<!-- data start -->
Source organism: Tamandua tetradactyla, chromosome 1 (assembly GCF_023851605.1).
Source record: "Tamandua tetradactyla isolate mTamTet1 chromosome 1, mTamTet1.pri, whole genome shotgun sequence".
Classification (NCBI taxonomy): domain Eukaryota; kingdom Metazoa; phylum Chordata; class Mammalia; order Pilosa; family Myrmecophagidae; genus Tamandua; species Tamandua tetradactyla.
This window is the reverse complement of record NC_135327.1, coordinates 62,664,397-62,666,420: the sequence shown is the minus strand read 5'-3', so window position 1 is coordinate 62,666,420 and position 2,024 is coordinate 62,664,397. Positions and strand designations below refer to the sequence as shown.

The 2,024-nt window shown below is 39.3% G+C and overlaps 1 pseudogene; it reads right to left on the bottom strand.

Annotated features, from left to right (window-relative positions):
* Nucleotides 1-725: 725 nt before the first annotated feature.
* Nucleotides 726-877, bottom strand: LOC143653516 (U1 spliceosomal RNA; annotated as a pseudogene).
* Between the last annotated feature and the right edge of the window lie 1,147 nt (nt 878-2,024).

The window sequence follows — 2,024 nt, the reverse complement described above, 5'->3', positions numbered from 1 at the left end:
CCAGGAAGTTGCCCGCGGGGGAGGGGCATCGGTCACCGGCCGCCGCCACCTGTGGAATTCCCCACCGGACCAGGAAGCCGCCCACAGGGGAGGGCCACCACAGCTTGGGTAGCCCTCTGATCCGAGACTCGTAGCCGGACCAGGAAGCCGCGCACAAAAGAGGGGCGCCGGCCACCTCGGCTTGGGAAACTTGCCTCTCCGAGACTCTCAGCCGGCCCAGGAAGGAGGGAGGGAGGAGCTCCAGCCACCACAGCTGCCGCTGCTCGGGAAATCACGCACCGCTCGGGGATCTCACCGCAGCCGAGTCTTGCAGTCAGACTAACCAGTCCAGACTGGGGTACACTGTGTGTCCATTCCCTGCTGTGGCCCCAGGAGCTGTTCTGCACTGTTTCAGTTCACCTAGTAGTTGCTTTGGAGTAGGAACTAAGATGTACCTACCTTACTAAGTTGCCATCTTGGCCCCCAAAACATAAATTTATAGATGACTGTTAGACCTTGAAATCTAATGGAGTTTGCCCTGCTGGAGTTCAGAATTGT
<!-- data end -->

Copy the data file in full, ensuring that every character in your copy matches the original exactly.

Source organism: Tamandua tetradactyla, chromosome 1 (assembly GCF_023851605.1).
Source record: "Tamandua tetradactyla isolate mTamTet1 chromosome 1, mTamTet1.pri, whole genome shotgun sequence".
Classification (NCBI taxonomy): domain Eukaryota; kingdom Metazoa; phylum Chordata; class Mammalia; order Pilosa; family Myrmecophagidae; genus Tamandua; species Tamandua tetradactyla.
This window is the reverse complement of record NC_135327.1, coordinates 62,664,397-62,666,420: the sequence shown is the minus strand read 5'-3', so window position 1 is coordinate 62,666,420 and position 2,024 is coordinate 62,664,397. Positions and strand designations below refer to the sequence as shown.

The 2,024-nt window shown below is 39.3% G+C and overlaps 1 pseudogene; it reads right to left on the bottom strand.

Annotated features, from left to right (window-relative positions):
* Nucleotides 1-725: 725 nt before the first annotated feature.
* Nucleotides 726-877, bottom strand: LOC143653516 (U1 spliceosomal RNA; annotated as a pseudogene).
* Between the last annotated feature and the right edge of the window lie 1,147 nt (nt 878-2,024).

The window sequence follows — 2,024 nt, the reverse complement described above, 5'->3', positions numbered from 1 at the left end:
CCAGGAAGTTGCCCGCGGGGGAGGGGCATCGGTCACCGGCCGCCGCCACCTGTGGAATTCCCCACCGGACCAGGAAGCCGCCCACAGGGGAGGGCCACCACAGCTTGGGTAGCCCTCTGATCCGAGACTCGTAGCCGGACCAGGAAGCCGCGCACAAAAGAGGGGCGCCGGCCACCTCGGCTTGGGAAACTTGCCTCTCCGAGACTCTCAGCCGGCCCAGGAAGGAGGGAGGGAGGAGCTCCAGCCACCACAGCTGCCGCTGCTCGGGAAATCACGCACCGCTCGGGGATCTCACCGCAGCCGAGTCTTGCAGTCAGACTAACCAGTCCAGACTGGGGTACACTGTGTGTCCATTCCCTGCTGTGGCCCCAGGAGCTGTTCTGCACTGTTTCAGTTCACCTAGTAGTTGCTTTGGAGTAGGAACTAAGATGTACCTACCTTACTAAGTTGCCATCTTGGCCCCCAAAACATAAATTTATAGATGACTGTTAGACCTTGAAATCTAATGGAGTTTGCCCTGCTGGAGTTCAGAATTGT